Fleas & Ticks
Fleas, like flies, go through a life cycle of egg, larva, and pupa before reaching adulthood. If a dog has fleas, they will commonly be found around the base of the tail, abdomen, and the head. If the dog suffers a major infestation, they can be found anywhere on the body. If your pet has fleas, you can count on flea eggs, larva, and pupa in the environment that has not passed through the various life cycles yet to reach adulthood. These will likely be found in and near the areas your dog rests. It is important to vacuum these areas, and wash the dog’s bedding at least weekly to control any infestation. Thankfully today there are natural, non-toxic options for controlling fleas. Every year the ASPCA Animal Poison Control Center receives thousands of calls regarding pets being exposed to insecticides which include products used on pets to control fleas, in addition to products for the lawn and home. You can use a food grade diatomaceous earth on the dog’s bedding, floors, rugs and carpet.
An important component of getting rid of fleas is treating the dog. Common flea control products for use on dogs often carry label warning and precautionary statements such as “Hazards To Humans”, “Do Not Use On Cats”. Instead of using a toxic product on your dog look for a natural product. Many of the natural products use natural oils that kill and repel adult fleas, and these products can be safe for use on cats also, unlike the toxic chemical products.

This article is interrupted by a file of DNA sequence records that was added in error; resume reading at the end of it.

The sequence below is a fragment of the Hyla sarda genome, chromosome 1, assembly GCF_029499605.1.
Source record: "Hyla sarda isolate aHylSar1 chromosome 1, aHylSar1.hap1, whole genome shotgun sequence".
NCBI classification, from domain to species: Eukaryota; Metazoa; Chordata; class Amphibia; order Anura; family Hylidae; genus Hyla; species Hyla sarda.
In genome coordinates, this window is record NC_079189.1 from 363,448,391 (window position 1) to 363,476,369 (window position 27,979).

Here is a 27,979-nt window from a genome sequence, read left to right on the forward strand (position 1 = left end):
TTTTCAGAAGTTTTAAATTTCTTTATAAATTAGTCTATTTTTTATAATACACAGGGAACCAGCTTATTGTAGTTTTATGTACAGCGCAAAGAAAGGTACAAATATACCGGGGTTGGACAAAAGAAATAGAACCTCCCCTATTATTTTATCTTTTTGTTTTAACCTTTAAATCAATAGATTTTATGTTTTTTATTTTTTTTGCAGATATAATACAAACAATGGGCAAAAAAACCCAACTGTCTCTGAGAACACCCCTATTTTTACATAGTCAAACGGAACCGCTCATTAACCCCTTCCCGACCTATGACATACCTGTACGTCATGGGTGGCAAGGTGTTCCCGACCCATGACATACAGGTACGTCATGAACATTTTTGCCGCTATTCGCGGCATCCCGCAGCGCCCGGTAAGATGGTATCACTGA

- Step 1 - Check Your Dog
- Step 2 - Clean & Vacuum
- Step 3 - Laundry - Wash dog beds in hot water.
- Step 3 - Dust areas with food grade diatomaceous earth.
- Step 4 - Bath your Dog
The repellent effects of the essential oil of Lavendula angustifolia on adults of Hyalomma marginatum rufipes was studied at concentrations of 5, 10 and 20% v/v. A suitable tick climbing bioassay based on the questing behaviour of ticks was used to test for repellency. High percentage repellency (range 70-100) was shown at all concentrations of the essential oil of L. angustifolia, although at 5% v/v it only persisted for the first 40 minutes compared with 120 minutes at other concentrations (10 and 20% v/v). The repellent strength of L. angustifolia compared well (P > 0.05) with that of DEET (N,N-diethyl-m-toluamide), a commercial reference repellent, for the 2-hour period of the study.
Flee Bomb Diffusion Blend
This blend is so powerful, that it is recommended that humans, animals, and fish tanks be removed from the rooms (and possibly the home) while administering a "bomb" treatment. If the area to be treated can be confined, some people have been successful in treating one room at a time, moving their diffuser from room to room, and evacuating to a distant part of the home. Diffusion with an AIR STYLE DIFFUSER (also called an atomizing diffuser) is mandatory for this application
Whole Dog Journal